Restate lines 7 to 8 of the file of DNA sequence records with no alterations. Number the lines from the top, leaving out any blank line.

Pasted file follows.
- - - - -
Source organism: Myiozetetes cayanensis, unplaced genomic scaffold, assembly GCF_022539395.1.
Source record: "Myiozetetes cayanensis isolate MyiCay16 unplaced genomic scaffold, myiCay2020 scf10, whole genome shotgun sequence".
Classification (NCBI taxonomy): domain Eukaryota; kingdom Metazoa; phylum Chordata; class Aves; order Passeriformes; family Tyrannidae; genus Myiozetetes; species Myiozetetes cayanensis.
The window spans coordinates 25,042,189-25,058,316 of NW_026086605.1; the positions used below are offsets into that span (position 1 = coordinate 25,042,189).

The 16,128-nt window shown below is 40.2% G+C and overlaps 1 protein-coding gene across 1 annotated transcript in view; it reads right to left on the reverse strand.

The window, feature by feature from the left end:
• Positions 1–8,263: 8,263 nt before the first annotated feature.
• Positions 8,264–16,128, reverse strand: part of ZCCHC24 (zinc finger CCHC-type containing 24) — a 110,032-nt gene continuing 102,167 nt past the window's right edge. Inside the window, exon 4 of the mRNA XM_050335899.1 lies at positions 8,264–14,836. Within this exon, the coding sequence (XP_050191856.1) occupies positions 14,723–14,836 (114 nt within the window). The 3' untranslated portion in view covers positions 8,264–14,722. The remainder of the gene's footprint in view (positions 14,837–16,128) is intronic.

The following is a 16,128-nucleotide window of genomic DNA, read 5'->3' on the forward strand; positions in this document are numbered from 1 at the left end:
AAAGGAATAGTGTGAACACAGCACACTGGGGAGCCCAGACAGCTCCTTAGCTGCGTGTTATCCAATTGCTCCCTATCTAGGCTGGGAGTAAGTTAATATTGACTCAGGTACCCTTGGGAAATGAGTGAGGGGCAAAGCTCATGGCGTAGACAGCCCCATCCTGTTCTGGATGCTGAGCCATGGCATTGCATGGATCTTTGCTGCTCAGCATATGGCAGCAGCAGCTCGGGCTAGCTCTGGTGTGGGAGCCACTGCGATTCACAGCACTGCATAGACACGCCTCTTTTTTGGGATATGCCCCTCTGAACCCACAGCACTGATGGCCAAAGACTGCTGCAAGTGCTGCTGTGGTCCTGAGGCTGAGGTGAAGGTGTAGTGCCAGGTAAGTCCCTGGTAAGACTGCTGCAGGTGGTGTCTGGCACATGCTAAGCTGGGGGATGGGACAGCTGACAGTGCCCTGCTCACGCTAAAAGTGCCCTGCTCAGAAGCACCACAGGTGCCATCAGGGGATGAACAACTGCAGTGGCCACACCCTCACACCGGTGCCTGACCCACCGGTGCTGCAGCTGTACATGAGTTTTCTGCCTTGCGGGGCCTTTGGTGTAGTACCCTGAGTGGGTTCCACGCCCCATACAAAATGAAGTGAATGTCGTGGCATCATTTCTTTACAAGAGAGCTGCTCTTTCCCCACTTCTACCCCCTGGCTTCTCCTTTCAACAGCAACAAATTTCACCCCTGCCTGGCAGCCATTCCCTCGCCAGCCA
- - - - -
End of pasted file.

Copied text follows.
• Positions 1–8,263: 8,263 nt before the first annotated feature.
• Positions 8,264–16,128, reverse strand: part of ZCCHC24 (zinc finger CCHC-type containing 24) — a 110,032-nt gene continuing 102,167 nt past the window's right edge. Inside the window, exon 4 of the mRNA XM_050335899.1 lies at positions 8,264–14,836. Within this exon, the coding sequence (XP_050191856.1) occupies positions 14,723–14,836 (114 nt within the window). The 3' untranslated portion in view covers positions 8,264–14,722. The remainder of the gene's footprint in view (positions 14,837–16,128) is intronic.